Open Information

Major government projects bring prosperity for Australia. But these benefits must be weighed carefully against possible impacts on communities, the environment, heritage, and other matters.

The stages of approval for a government capital project in the ACT include:


The Memorial secured funding approval in 2018. Following this, we were required to undertake parliamentary and environmental approvals for the project. Environmental approval was granted in December 2020. In February 2021, the Parliamentary Standing Committee on Public Works (PWC) tabled their report and approved the development project with majority bi-partisan support. The project has now achieved both parliamentary and environmental approvals, progressing to the final major approval process, managed by the ACT Government through the National Capital Authority.

18. Why can certain works commence before the full approval process has been completed?
Open Information

The Memorial is undertaking all relevant planning approvals in line with Federal and ACT Government requirements. Enabling works packages – that prepare the work site for the major construction elements of a project – are a common practice in all major construction works. In line with project management best practice, the Memorial undertook a risk review of its program in 2019 which demonstrated that delivering these Enabling elements of the Project as early packages would offer a number of advantages. They include minimising the impact on the visitor experience; reducing the overall time and costs of the project; and enabling smaller businesses to work on the project.

The Memorial has sought and received all necessary approvals for its enabling works including works approvals from the National Capital Authority.

Major packages of work for the development can now be released to invite contractor tenders but no works will commence on any package without the necessary NCA approvals.

19. Are trees and native bushland being impacted by the development?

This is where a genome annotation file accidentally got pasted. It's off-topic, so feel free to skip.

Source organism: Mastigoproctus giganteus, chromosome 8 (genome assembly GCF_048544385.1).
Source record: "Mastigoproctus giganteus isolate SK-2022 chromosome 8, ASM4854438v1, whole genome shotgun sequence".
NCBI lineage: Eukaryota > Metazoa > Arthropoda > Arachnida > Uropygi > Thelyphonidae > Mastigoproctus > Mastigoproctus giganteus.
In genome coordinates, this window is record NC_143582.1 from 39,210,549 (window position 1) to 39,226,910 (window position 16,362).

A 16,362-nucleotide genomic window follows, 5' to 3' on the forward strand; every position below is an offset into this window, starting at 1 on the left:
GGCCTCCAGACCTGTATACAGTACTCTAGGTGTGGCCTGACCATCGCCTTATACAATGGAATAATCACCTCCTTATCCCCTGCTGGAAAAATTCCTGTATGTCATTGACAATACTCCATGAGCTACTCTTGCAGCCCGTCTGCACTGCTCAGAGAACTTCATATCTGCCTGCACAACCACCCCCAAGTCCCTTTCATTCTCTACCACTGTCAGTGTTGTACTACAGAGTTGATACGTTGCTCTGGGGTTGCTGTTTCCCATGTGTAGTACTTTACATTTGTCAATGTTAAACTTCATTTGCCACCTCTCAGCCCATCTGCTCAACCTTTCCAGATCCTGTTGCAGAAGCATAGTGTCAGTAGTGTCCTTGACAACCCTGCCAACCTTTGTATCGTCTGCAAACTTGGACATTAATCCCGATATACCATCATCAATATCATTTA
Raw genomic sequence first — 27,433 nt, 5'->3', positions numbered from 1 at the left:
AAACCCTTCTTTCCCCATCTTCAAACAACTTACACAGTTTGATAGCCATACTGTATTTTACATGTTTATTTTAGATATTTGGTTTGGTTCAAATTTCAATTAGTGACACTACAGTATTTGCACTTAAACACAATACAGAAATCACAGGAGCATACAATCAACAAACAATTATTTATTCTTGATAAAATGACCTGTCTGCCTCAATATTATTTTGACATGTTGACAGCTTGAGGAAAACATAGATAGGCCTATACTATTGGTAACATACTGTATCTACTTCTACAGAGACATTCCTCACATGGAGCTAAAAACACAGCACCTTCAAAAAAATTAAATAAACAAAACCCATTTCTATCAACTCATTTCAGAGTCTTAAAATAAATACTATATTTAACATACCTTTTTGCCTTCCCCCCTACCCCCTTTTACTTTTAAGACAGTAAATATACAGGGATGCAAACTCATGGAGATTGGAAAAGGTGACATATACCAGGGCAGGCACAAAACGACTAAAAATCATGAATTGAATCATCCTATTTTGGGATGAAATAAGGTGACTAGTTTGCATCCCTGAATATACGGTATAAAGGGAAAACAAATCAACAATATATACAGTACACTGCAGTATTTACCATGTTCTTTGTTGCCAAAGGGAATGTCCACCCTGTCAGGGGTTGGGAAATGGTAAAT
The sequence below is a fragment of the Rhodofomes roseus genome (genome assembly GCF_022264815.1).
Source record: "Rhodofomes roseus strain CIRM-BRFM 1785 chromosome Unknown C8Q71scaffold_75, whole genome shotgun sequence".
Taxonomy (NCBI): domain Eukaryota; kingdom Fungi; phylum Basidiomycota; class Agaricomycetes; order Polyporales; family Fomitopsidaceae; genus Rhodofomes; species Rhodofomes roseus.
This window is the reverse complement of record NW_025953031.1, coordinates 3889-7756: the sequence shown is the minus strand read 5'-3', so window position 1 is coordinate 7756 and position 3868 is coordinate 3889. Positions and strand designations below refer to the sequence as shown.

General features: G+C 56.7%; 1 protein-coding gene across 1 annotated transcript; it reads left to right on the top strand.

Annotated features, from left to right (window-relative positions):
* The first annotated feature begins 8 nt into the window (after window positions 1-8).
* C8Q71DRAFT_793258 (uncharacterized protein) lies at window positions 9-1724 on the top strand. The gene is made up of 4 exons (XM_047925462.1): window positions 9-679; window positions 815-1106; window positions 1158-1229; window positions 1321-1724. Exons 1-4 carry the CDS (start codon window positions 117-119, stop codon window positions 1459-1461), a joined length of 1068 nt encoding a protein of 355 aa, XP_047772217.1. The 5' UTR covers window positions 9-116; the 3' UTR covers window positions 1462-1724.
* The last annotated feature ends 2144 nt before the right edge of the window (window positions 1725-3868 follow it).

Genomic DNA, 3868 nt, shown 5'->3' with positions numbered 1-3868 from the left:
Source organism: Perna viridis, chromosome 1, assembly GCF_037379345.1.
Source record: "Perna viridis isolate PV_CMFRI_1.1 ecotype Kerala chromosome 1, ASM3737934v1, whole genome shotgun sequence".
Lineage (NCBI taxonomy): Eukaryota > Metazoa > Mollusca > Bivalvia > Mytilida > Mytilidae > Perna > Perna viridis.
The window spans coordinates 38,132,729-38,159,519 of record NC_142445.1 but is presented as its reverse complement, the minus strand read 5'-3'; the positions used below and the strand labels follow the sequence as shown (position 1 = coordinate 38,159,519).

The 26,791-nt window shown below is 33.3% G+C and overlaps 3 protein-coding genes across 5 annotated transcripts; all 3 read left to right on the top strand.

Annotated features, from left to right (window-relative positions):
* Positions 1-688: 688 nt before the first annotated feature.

Open Information

We are making every effort to minimise the impact on the environment around the Memorial. 

A number of trees to the front of the Australian War Memorial will be replaced as part of the Memorial Development Project.  Ultimately, the Memorial will increase the total number of trees planted onsite by at least 70 overall, by the conclusion of the project.

A Heritage Impact Assessment was conducted with ecology and arborist’s occurred as part of the Memorial’s Environmental Protection Biodiversity and Conservation (EPBC) Act referral, and subsequent approval for the project was granted.

The final and approved Public Realm design was altered to avoid damaging trees that remain from the original vegetation before urban development took place.

New trees will be endemic to the area and better suited to integration with the flora and fauna on Mt Ainslie.  The Memorial will also work with the ACT Government to plant additional trees in the adjoining habitat.

20. How has the Memorial expanded over time?
Open Information

The Memorial was designed and built in the 1920s and 1930s to commemorate those who served in the First World War. By the time it opened on Armistice Day 1941, the world was in the midst of the Second World War. It too, needed to be remembered.

In 1952, during the Korean War, the Memorial’s commemorative purpose was expanded to cover all wars in which Australia had been – or would be – involved.

The original Memorial building was extended in the late 1960s and early 1970s, and the Unknown Australian Soldier was interred in the Hall of Memory on 11 November 1993. Anzac Hall opened in 2001, and other major museum upgrades and developments occurred in the late 1990s and 2000s.

21. Will there be a live feed of Australian Defence Force operations in the galleries?
Open Information

No. There will be no live feed of Australian Defence Force operations anywhere in the Memorial’s galleries. This was one of many ideas that were raised and explored in 2018, but it has not been taken further.